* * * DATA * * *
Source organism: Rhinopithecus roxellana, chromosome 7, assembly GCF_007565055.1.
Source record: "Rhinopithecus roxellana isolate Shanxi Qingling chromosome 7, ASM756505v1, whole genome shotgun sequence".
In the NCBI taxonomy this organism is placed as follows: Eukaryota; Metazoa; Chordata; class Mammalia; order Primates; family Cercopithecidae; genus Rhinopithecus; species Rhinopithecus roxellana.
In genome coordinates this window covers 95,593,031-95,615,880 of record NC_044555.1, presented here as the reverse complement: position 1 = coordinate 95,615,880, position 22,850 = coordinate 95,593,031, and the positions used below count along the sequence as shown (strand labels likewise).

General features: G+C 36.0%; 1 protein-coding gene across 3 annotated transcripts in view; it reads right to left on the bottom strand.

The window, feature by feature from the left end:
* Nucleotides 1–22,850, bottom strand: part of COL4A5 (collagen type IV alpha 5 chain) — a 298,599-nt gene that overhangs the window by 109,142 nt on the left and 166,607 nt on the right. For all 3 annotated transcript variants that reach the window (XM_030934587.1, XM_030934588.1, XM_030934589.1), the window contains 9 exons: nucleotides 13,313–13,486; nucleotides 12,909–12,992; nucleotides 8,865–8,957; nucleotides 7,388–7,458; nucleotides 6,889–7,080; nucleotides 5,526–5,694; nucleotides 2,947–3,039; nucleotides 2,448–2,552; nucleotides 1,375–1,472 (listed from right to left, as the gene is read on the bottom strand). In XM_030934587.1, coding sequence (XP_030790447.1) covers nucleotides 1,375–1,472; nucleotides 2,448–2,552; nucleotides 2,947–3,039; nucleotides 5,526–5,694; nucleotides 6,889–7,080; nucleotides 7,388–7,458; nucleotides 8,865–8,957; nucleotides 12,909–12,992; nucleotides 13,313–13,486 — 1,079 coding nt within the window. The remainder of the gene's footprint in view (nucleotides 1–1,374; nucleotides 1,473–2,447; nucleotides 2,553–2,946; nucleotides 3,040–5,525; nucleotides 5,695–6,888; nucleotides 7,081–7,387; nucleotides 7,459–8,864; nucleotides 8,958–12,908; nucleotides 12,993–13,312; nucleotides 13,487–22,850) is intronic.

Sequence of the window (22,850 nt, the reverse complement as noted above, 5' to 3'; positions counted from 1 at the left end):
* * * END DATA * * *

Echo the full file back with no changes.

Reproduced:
Source organism: Rhinopithecus roxellana, chromosome 7, assembly GCF_007565055.1.
Source record: "Rhinopithecus roxellana isolate Shanxi Qingling chromosome 7, ASM756505v1, whole genome shotgun sequence".
In the NCBI taxonomy this organism is placed as follows: Eukaryota; Metazoa; Chordata; class Mammalia; order Primates; family Cercopithecidae; genus Rhinopithecus; species Rhinopithecus roxellana.
In genome coordinates this window covers 95,593,031-95,615,880 of record NC_044555.1, presented here as the reverse complement: position 1 = coordinate 95,615,880, position 22,850 = coordinate 95,593,031, and the positions used below count along the sequence as shown (strand labels likewise).

General features: G+C 36.0%; 1 protein-coding gene across 3 annotated transcripts in view; it reads right to left on the bottom strand.

The window, feature by feature from the left end:
* Nucleotides 1–22,850, bottom strand: part of COL4A5 (collagen type IV alpha 5 chain) — a 298,599-nt gene that overhangs the window by 109,142 nt on the left and 166,607 nt on the right. For all 3 annotated transcript variants that reach the window (XM_030934587.1, XM_030934588.1, XM_030934589.1), the window contains 9 exons: nucleotides 13,313–13,486; nucleotides 12,909–12,992; nucleotides 8,865–8,957; nucleotides 7,388–7,458; nucleotides 6,889–7,080; nucleotides 5,526–5,694; nucleotides 2,947–3,039; nucleotides 2,448–2,552; nucleotides 1,375–1,472 (listed from right to left, as the gene is read on the bottom strand). In XM_030934587.1, coding sequence (XP_030790447.1) covers nucleotides 1,375–1,472; nucleotides 2,448–2,552; nucleotides 2,947–3,039; nucleotides 5,526–5,694; nucleotides 6,889–7,080; nucleotides 7,388–7,458; nucleotides 8,865–8,957; nucleotides 12,909–12,992; nucleotides 13,313–13,486 — 1,079 coding nt within the window. The remainder of the gene's footprint in view (nucleotides 1–1,374; nucleotides 1,473–2,447; nucleotides 2,553–2,946; nucleotides 3,040–5,525; nucleotides 5,695–6,888; nucleotides 7,081–7,387; nucleotides 7,459–8,864; nucleotides 8,958–12,908; nucleotides 12,993–13,312; nucleotides 13,487–22,850) is intronic.

Sequence of the window (22,850 nt, the reverse complement as noted above, 5' to 3'; positions counted from 1 at the left end):